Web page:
A well-known ad campaign used imagery of dairy cows outdoors on a sunny pasture, with a tagline referring to “happy cows.” It’s not too surprising that a 2014 survey found that 89 percent of consumers thought dairy cows should have access to pasture.

But cows are not like humans. So it’s important to understand what’s good for their health and what the cows themselves think in order to appropriately accommodate the needs of their species. Good thing scientists have validated techniques to evaluate animal health as well as for asking cows what they value, even if they can’t respond in words.

There are indeed several benefits of pasture for dairy-cattle health, including better air quality and improved locomotion scores throughout time. Also cows show less aggression toward one another when they have more space outdoors. To ask cows how important that kind of environment is to them, some researchers gave them the chance to leave the freestall barn for pasture – but the cows needed to push increasingly heavy weighted gates to do so.

They found the cows were willing to push equally heavy gates to go outside in order to access fresh total-mixed ration after being deprived of feed for a period. They still pushed the heavy gates to go outside even when they had total-mixed ration inside the barn. The message from the cows was that going outside is something they perceive as valuable. But that’s not the end of the story.

Although the opportunity to go on pasture can be important to cows, that doesn’t mean they want to be out there all the time. In another study the cows were housed in the same sand-bedded freestall barn with free access to total-mixed ration. They could freely choose when to go outside onto pasture. The cows demonstrated that they liked to go outside sometimes – primarily at night in the warm season. But they also chose to be in the barn during other times.

When it was raining cows spent more time inside the barn. Cows avoid wet surfaces. When their only option is wet bedding or mud, it dramatically decreases their lying time. Lying time is an important behavior they need to spend more than half of the day engaging in. Mud also decreases cow cleanliness and milk yield, and increases digital dermatitis. Shelter and a dry bed are important for cow comfort.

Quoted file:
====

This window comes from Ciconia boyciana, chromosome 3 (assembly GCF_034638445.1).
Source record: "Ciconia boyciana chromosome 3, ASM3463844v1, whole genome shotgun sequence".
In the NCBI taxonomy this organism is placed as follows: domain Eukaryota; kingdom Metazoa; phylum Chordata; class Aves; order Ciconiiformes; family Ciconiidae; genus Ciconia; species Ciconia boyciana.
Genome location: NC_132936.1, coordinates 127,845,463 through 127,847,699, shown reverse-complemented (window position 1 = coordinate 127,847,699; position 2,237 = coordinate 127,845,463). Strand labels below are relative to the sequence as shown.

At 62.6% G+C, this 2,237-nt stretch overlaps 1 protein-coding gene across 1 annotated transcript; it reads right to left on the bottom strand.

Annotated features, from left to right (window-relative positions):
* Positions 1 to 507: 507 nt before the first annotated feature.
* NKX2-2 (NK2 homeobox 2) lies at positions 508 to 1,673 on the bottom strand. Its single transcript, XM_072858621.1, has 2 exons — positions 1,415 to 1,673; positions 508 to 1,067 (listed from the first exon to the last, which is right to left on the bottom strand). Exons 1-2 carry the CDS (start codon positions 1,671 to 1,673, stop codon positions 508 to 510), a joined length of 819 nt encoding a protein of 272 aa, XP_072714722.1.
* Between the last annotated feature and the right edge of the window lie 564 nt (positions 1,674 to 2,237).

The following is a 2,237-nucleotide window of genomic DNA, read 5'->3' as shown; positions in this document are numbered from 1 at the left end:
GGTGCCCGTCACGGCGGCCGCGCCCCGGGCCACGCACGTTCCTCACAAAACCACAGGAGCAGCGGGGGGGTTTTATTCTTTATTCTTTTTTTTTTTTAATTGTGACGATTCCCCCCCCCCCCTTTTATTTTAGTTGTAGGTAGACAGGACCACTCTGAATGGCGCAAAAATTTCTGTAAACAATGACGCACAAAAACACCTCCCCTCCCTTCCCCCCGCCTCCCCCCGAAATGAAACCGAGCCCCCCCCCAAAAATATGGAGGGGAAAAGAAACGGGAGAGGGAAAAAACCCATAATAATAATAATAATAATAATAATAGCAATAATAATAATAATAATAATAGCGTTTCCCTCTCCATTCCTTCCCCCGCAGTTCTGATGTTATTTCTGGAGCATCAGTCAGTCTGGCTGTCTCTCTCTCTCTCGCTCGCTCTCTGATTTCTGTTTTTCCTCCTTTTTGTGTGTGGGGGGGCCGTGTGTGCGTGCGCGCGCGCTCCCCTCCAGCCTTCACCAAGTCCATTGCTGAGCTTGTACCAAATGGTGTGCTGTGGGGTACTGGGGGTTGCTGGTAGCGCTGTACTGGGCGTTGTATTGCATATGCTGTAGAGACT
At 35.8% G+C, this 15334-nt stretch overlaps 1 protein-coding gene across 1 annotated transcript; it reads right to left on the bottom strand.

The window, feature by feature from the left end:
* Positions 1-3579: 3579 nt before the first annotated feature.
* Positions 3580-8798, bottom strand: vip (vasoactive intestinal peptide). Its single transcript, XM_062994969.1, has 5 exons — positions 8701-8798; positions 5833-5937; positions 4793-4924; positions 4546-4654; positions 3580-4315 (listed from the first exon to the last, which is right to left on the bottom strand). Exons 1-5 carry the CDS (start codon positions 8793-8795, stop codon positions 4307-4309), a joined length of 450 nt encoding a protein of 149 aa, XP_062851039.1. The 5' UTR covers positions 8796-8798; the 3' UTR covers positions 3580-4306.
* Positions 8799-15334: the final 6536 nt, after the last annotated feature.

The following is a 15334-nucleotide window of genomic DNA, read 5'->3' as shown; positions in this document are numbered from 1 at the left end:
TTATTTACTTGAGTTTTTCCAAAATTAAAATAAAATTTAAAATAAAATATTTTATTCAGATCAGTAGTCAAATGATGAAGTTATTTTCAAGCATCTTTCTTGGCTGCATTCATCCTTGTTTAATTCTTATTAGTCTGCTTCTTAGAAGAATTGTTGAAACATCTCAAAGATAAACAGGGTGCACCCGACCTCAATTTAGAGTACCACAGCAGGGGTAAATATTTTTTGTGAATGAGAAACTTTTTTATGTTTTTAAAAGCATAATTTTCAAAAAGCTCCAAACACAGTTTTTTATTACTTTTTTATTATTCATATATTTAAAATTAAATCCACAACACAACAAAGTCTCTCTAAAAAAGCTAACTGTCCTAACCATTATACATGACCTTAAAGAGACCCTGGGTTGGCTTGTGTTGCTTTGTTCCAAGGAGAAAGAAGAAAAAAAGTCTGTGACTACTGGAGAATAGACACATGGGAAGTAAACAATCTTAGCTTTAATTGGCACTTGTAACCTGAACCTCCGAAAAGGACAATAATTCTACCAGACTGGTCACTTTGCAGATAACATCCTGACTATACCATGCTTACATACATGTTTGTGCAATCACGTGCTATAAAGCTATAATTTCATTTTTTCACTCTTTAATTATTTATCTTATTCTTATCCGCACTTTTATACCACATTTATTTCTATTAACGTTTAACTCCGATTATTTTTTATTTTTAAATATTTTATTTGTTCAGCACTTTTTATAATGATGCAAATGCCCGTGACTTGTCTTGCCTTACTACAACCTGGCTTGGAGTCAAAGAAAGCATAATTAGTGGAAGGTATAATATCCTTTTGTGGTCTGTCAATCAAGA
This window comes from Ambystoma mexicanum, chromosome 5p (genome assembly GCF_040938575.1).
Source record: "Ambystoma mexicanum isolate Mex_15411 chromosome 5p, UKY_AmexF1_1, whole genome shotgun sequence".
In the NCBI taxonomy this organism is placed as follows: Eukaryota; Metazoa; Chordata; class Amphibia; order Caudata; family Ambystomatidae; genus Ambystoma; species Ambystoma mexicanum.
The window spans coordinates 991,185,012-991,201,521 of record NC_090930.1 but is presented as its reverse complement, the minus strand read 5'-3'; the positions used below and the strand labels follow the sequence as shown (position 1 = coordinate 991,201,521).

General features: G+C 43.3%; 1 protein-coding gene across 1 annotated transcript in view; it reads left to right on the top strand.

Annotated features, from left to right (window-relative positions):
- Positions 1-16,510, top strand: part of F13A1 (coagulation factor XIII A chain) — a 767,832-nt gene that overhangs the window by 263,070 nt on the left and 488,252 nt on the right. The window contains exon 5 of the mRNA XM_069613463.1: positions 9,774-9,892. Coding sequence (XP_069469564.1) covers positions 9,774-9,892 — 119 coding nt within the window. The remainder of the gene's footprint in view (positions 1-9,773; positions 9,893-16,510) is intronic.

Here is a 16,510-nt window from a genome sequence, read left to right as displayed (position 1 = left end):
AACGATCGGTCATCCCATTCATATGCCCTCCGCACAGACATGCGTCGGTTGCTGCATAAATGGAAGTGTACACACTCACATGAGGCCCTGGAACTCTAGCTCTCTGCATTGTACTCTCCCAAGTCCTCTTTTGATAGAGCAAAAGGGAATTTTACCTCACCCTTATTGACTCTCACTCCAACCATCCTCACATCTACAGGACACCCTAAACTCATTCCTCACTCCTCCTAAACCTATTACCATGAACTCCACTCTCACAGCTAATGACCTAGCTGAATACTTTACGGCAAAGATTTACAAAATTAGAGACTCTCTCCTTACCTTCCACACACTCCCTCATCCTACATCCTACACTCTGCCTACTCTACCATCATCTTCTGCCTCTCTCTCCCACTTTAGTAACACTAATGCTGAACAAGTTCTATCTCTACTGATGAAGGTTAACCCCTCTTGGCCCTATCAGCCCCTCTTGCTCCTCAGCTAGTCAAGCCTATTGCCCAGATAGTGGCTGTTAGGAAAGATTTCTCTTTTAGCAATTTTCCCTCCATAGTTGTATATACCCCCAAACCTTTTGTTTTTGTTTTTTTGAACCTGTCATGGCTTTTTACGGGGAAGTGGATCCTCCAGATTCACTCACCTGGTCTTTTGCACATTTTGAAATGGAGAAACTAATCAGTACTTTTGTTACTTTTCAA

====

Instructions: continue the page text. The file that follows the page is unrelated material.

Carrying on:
On the flip side cows also spent more time inside the barn during the day time, especially in warmer weather. Cows are susceptible to heat stress, so unlike people sunbathing is not an activity they enjoy in summer. Shade is an extremely important resource for them.

A study found that cows who are required to stand for a while will choose to keep standing if they are allowed to do so in the shade, rather than take the opportunity to lie down if they must do so in the sun. Cows will also choose shade compared to soakers that aren’t shaded, even if the water spray is more effective for cooling them. When those resources are combined and cows aren’t forced to choose between shade and soakers, they will gladly use soakers to cool off.

The studies reveal that, in a cow’s eyes, one environment isn’t always superior to another. There are many factors involved in keeping cows healthy and happy in different circumstances.

A recent study demonstrated that consumers can have an encouragingly nuanced understanding about those types of tradeoffs when given the chance to consider various housing scenarios. Consumer perception of cows on pasture was overall more positive than for cows kept in a barn. But when the possibility of heat stress was mentioned, participants rated keeping cows on pasture with shade trees more favorably than pasturing cows without shade. But also they favored keeping cows indoors in a barn – sheltered from the sun and cooled with fans – compared with keeping cows outside in the full sun.

That intriguing finding illustrates that although consumers often have an expectation that dairy cows should have pasture access, they don’t necessarily think that should be at the expense of cow thermal comfort. The cows themselves have indicated that pasture can be beneficial for their health and welfare – sometimes. But at other times exposure to environmental extremes can be detrimental; then they seek the benefits of shelter.

Pasture per se isn’t always feasible for every dairy operation to provide for all their cattle. Some studies have investigated alternative outdoor areas, both from the perspectives of the cows and consumers. Exercise yards may provide an option for a middle ground that could satisfy many consumers – and give cows beneficial opportunities in a manner more practical for a wider range of producers.

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Jennifer Van Os is an assistant professor and University of Wisconsin-Division of Extension specialist in animal welfare in the department of dairy science at UW-Madison. Email jvanos@wisc.edu to reach her.